Cave syndrome is a type of social anxiety that is seen after covid restrictions were lifted. Some people were not feeling assured that they would be safe mixing with others. They experience the symptoms of anxiety when going out and may even resist leaving their home. Now life has almost returned to normal, with people going back to work and socializing. But there is anxiety around it for some people, as fear of covid lingers.
Tips for Overcoming Social Anxiety
There are steps to take that can help you manage social anxiety when it rears up. These actions can also complement the traditional therapy that is recommended to help manage the disorder:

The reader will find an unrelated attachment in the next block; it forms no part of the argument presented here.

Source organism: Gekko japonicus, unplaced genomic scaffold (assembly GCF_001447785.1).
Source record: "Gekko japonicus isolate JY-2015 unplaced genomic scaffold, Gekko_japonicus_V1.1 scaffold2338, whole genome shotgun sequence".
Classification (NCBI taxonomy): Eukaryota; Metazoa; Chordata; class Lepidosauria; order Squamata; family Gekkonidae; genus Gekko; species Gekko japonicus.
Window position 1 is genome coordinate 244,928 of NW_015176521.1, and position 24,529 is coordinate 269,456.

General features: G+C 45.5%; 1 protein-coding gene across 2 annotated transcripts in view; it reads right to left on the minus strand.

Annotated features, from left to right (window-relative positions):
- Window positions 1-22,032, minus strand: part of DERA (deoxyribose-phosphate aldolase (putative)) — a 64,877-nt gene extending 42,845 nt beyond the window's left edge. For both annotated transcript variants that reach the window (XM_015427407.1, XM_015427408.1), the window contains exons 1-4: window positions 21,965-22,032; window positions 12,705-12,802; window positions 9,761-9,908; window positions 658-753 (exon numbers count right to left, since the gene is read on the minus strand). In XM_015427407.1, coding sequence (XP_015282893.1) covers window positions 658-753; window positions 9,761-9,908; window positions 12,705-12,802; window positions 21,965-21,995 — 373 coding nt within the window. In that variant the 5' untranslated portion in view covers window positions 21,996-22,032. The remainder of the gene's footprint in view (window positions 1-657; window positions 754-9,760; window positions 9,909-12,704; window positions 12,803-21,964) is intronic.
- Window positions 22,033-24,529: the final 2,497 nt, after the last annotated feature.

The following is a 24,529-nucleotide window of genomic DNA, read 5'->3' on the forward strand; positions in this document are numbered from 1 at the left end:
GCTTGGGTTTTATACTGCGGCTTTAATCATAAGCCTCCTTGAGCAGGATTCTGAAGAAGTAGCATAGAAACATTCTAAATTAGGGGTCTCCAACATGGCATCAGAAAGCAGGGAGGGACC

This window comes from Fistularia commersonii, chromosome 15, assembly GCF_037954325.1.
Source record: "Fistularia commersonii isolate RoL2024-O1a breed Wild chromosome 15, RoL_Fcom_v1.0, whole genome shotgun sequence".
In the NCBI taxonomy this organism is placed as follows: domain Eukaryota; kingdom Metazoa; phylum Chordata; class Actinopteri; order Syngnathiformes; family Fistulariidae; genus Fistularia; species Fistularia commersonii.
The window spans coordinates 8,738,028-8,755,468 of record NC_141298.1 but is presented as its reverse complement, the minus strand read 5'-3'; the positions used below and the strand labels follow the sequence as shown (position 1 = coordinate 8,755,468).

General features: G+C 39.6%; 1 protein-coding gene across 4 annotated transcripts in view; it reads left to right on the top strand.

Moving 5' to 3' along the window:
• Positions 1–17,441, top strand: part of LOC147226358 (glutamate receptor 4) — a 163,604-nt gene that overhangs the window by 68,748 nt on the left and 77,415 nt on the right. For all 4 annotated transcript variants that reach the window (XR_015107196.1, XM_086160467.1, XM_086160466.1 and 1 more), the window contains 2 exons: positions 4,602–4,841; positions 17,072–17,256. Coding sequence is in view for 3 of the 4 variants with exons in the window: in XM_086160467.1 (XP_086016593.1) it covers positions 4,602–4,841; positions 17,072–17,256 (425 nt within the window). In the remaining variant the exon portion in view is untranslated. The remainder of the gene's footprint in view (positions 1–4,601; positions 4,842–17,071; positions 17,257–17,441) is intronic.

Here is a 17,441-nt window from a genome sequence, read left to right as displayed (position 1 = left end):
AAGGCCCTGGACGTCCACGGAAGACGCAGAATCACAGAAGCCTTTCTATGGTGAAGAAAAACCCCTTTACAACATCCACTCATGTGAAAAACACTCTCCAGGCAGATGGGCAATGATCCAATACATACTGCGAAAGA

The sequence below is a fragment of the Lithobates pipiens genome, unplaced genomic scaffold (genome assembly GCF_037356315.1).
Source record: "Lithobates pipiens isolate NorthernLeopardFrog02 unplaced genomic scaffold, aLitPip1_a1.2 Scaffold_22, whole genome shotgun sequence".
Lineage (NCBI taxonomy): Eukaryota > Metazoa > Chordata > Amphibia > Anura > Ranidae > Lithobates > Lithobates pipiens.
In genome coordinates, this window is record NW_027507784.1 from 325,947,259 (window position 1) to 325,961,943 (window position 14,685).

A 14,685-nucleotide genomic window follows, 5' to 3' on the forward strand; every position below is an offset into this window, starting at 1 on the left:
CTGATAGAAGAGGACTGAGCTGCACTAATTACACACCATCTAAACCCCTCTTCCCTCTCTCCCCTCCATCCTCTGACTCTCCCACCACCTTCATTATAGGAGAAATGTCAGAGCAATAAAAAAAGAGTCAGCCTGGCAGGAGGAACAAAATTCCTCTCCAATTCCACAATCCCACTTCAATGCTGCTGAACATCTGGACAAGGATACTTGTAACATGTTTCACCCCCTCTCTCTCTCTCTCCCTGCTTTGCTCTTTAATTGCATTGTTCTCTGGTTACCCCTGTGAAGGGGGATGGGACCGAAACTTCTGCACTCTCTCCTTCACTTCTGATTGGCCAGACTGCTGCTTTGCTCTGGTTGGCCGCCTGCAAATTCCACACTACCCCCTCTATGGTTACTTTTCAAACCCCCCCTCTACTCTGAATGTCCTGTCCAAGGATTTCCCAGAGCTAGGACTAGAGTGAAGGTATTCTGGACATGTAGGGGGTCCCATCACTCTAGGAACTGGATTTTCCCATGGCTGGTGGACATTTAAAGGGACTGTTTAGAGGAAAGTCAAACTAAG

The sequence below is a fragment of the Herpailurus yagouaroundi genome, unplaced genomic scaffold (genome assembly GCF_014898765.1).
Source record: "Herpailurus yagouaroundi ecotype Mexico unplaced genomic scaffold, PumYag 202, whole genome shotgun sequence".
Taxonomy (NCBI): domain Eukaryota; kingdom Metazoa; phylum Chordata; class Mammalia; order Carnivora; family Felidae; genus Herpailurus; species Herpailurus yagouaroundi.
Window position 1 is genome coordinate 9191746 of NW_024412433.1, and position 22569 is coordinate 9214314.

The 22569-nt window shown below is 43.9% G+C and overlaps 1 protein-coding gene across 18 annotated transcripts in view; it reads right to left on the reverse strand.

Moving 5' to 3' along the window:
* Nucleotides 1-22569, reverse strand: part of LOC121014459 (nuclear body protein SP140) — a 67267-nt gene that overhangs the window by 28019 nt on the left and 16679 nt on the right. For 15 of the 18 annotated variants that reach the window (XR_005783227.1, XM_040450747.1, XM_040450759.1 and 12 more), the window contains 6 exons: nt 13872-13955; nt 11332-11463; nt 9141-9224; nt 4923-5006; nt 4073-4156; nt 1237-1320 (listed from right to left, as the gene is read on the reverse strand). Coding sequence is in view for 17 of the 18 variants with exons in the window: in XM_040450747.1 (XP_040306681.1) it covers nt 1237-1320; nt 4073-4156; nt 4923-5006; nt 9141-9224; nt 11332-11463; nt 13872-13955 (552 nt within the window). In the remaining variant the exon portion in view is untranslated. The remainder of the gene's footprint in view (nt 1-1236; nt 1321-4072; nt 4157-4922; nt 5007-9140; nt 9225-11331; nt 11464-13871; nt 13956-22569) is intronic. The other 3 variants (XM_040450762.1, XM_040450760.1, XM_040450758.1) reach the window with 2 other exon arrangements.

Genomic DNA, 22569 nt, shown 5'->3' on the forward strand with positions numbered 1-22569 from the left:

- Anticipate feeling anxious. If you assume you will feel anxious at an event, make a plan in advance to respond. Practice in the mirror making eye contact, smiling, extending your hand, or giving a compliment. You will be better prepared.
- Check your body language. Make a mental note of your body language at an event. Are you staring at the floor, have arms crossed in front, or refuse to smile? Correct these and become more approachable and engaged.
- Meditation. Guided imagery tracks, available online, can reduce stress prior to attending a social event. These scripts walk the person through a process of mental imaging that helps them achieve a calm mood state.
- Change your mindset. You are likely quite adept at making excuses to get out of social events. When it’s an event you cannot wiggle out of, you might attend it with a negative mindset. Try to switch your thoughts to the positives and your attitude with follow.